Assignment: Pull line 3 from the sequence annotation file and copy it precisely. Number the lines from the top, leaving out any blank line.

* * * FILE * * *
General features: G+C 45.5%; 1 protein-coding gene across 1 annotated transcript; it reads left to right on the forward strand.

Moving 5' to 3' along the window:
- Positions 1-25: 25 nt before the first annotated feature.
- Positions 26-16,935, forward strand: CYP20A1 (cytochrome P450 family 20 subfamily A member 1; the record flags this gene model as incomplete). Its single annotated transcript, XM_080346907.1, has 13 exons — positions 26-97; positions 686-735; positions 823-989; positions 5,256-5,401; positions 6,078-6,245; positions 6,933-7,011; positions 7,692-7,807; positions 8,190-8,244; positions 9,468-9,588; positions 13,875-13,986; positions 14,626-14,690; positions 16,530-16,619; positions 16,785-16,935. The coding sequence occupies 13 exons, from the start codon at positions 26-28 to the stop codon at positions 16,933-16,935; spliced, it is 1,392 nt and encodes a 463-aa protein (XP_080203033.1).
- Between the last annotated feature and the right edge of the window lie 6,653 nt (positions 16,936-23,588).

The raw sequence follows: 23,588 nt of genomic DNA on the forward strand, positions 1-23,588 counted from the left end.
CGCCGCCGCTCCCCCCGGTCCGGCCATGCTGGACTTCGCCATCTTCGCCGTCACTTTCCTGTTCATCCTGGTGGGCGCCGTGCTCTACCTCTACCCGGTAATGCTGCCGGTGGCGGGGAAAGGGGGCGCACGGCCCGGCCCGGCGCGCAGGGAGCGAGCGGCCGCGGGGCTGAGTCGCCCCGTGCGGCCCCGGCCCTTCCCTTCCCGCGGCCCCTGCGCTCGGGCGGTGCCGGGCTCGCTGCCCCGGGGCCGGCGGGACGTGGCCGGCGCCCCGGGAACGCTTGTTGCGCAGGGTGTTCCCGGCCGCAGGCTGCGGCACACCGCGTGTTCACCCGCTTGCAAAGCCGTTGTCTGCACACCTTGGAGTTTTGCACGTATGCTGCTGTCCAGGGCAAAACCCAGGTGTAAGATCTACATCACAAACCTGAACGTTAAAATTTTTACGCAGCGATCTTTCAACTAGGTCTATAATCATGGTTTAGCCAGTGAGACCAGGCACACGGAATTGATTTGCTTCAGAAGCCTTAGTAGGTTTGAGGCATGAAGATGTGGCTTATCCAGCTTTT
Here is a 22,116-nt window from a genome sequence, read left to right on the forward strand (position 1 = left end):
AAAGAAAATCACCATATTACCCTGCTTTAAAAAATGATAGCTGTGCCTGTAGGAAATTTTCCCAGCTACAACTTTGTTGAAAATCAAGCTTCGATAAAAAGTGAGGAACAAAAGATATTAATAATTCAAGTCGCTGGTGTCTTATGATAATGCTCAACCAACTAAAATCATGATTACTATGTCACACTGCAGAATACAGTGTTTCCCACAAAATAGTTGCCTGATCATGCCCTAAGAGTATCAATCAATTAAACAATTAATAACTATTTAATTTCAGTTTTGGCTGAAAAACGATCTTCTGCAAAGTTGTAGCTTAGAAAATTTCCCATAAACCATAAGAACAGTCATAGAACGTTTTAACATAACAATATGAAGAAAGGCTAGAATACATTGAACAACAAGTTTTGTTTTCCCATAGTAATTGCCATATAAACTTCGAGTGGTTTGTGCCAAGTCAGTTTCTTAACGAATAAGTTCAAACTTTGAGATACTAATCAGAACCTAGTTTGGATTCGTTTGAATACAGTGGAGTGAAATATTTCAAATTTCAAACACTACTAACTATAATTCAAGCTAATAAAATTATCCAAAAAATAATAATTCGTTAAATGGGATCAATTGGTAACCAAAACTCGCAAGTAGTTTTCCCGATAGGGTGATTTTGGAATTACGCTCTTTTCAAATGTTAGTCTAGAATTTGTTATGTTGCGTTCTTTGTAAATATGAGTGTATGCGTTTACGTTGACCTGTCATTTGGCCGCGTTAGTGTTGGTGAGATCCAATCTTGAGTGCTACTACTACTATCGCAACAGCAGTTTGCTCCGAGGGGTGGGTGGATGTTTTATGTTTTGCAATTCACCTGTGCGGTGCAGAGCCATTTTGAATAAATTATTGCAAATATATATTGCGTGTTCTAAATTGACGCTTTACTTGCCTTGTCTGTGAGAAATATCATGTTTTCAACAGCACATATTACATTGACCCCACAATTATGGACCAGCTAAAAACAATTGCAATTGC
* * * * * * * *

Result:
- Positions 1-25: 25 nt before the first annotated feature.